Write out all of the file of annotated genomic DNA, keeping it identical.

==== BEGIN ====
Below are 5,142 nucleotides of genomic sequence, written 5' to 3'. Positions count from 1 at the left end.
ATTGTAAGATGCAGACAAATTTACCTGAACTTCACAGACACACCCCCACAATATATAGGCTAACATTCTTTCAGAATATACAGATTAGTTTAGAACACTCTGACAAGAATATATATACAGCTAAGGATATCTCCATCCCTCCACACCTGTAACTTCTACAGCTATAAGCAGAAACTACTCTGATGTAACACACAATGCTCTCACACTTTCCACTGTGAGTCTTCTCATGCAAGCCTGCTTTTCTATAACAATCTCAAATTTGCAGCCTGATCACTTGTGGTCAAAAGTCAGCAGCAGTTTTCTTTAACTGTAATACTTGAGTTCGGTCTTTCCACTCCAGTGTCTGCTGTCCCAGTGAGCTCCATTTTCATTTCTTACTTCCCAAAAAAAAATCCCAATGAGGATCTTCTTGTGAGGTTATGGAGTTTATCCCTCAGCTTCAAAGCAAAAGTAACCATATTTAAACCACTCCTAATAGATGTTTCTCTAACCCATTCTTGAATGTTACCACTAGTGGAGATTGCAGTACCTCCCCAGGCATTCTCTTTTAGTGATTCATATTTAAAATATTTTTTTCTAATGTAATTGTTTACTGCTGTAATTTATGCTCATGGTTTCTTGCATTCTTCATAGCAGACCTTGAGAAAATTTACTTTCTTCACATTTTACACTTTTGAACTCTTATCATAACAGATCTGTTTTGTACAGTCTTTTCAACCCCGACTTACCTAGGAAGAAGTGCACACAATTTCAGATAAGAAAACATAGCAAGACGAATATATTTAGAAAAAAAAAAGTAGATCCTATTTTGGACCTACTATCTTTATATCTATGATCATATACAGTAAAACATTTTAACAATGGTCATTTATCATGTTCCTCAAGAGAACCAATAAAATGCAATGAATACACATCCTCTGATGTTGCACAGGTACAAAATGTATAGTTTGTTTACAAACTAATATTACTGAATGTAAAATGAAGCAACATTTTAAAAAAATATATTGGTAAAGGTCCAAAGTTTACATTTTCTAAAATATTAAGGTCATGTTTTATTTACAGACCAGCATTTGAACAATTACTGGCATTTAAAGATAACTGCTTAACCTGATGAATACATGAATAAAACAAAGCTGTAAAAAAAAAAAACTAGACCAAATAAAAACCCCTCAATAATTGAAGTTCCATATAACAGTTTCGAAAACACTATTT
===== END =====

Below are 5,142 nucleotides of genomic sequence, written 5' to 3'. Positions count from 1 at the left end.
ATTGTAAGATGCAGACAAATTTACCTGAACTTCACAGACACACCCCCACAATATATAGGCTAACATTCTTTCAGAATATACAGATTAGTTTAGAACACTCTGACAAGAATATATATACAGCTAAGGATATCTCCATCCCTCCACACCTGTAACTTCTACAGCTATAAGCAGAAACTACTCTGATGTAACACACAATGCTCTCACACTTTCCACTGTGAGTCTTCTCATGCAAGCCTGCTTTTCTATAACAATCTCAAATTTGCAGCCTGATCACTTGTGGTCAAAAGTCAGCAGCAGTTTTCTTTAACTGTAATACTTGAGTTCGGTCTTTCCACTCCAGTGTCTGCTGTCCCAGTGAGCTCCATTTTCATTTCTTACTTCCCAAAAAAAAATCCCAATGAGGATCTTCTTGTGAGGTTATGGAGTTTATCCCTCAGCTTCAAAGCAAAAGTAACCATATTTAAACCACTCCTAATAGATGTTTCTCTAACCCATTCTTGAATGTTACCACTAGTGGAGATTGCAGTACCTCCCCAGGCATTCTCTTTTAGTGATTCATATTTAAAATATTTTTTTCTAATGTAATTGTTTACTGCTGTAATTTATGCTCATGGTTTCTTGCATTCTTCATAGCAGACCTTGAGAAAATTTACTTTCTTCACATTTTACACTTTTGAACTCTTATCATAACAGATCTGTTTTGTACAGTCTTTTCAACCCCGACTTACCTAGGAAGAAGTGCACACAATTTCAGATAAGAAAACATAGCAAGACGAATATATTTAGAAAAAAAAAAGTAGATCCTATTTTGGACCTACTATCTTTATATCTATGATCATATACAGTAAAACATTTTAACAATGGTCATTTATCATGTTCCTCAAGAGAACCAATAAAATGCAATGAATACACATCCTCTGATGTTGCACAGGTACAAAATGTATAGTTTGTTTACAAACTAATATTACTGAATGTAAAATGAAGCAACATTTTAAAAAAATATATTGGTAAAGGTCCAAAGTTTACATTTTCTAAAATATTAAGGTCATGTTTTATTTACAGACCAGCATTTGAACAATTACTGGCATTTAAAGATAACTGCTTAACCTGATGAATACATGAATAAAACAAAGCTGTAAAAAAAAAAAACTAGACCAAATAAAAACCCCTCAATAATTGAAGTTCCATATAACAGTTTCGAAAACACTATTT